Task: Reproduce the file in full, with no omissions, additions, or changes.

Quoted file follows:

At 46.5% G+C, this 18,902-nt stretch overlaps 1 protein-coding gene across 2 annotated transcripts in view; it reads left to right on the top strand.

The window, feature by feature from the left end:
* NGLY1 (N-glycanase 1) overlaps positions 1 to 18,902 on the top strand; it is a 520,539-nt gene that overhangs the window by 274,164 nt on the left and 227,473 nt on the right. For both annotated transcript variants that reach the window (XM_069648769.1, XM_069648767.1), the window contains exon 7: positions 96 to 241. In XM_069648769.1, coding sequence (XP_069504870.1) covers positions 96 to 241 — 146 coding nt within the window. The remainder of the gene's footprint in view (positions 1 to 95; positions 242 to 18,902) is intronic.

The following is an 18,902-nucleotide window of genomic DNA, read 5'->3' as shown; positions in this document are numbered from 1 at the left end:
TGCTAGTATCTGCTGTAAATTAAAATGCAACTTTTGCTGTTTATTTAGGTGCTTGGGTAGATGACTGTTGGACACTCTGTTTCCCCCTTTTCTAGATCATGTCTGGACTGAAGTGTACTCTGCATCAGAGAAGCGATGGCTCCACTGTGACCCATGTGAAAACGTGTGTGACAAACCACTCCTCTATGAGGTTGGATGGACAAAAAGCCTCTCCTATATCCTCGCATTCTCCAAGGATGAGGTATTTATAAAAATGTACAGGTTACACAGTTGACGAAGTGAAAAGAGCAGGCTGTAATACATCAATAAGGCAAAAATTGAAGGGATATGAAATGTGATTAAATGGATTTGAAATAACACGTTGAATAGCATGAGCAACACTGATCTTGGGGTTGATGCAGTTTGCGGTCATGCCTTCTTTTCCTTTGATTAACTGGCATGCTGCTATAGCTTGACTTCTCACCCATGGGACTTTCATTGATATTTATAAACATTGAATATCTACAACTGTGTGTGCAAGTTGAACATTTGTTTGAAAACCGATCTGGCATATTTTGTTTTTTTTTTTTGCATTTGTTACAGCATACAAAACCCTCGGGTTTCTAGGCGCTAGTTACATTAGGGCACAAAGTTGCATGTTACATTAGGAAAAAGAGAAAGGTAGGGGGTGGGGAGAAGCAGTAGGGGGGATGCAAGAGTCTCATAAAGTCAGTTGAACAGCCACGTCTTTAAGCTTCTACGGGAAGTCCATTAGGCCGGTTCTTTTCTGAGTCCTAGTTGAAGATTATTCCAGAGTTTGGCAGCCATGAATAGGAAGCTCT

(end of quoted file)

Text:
At 46.5% G+C, this 18,902-nt stretch overlaps 1 protein-coding gene across 2 annotated transcripts in view; it reads left to right on the top strand.

The window, feature by feature from the left end:
* NGLY1 (N-glycanase 1) overlaps positions 1 to 18,902 on the top strand; it is a 520,539-nt gene that overhangs the window by 274,164 nt on the left and 227,473 nt on the right. For both annotated transcript variants that reach the window (XM_069648769.1, XM_069648767.1), the window contains exon 7: positions 96 to 241. In XM_069648769.1, coding sequence (XP_069504870.1) covers positions 96 to 241 — 146 coding nt within the window. The remainder of the gene's footprint in view (positions 1 to 95; positions 242 to 18,902) is intronic.

The following is an 18,902-nucleotide window of genomic DNA, read 5'->3' as shown; positions in this document are numbered from 1 at the left end:
TGCTAGTATCTGCTGTAAATTAAAATGCAACTTTTGCTGTTTATTTAGGTGCTTGGGTAGATGACTGTTGGACACTCTGTTTCCCCCTTTTCTAGATCATGTCTGGACTGAAGTGTACTCTGCATCAGAGAAGCGATGGCTCCACTGTGACCCATGTGAAAACGTGTGTGACAAACCACTCCTCTATGAGGTTGGATGGACAAAAAGCCTCTCCTATATCCTCGCATTCTCCAAGGATGAGGTATTTATAAAAATGTACAGGTTACACAGTTGACGAAGTGAAAAGAGCAGGCTGTAATACATCAATAAGGCAAAAATTGAAGGGATATGAAATGTGATTAAATGGATTTGAAATAACACGTTGAATAGCATGAGCAACACTGATCTTGGGGTTGATGCAGTTTGCGGTCATGCCTTCTTTTCCTTTGATTAACTGGCATGCTGCTATAGCTTGACTTCTCACCCATGGGACTTTCATTGATATTTATAAACATTGAATATCTACAACTGTGTGTGCAAGTTGAACATTTGTTTGAAAACCGATCTGGCATATTTTGTTTTTTTTTTTTGCATTTGTTACAGCATACAAAACCCTCGGGTTTCTAGGCGCTAGTTACATTAGGGCACAAAGTTGCATGTTACATTAGGAAAAAGAGAAAGGTAGGGGGTGGGGAGAAGCAGTAGGGGGGATGCAAGAGTCTCATAAAGTCAGTTGAACAGCCACGTCTTTAAGCTTCTACGGGAAGTCCATTAGGCCGGTTCTTTTCTGAGTCCTAGTTGAAGATTATTCCAGAGTTTGGCAGCCATGAATAGGAAGCTCT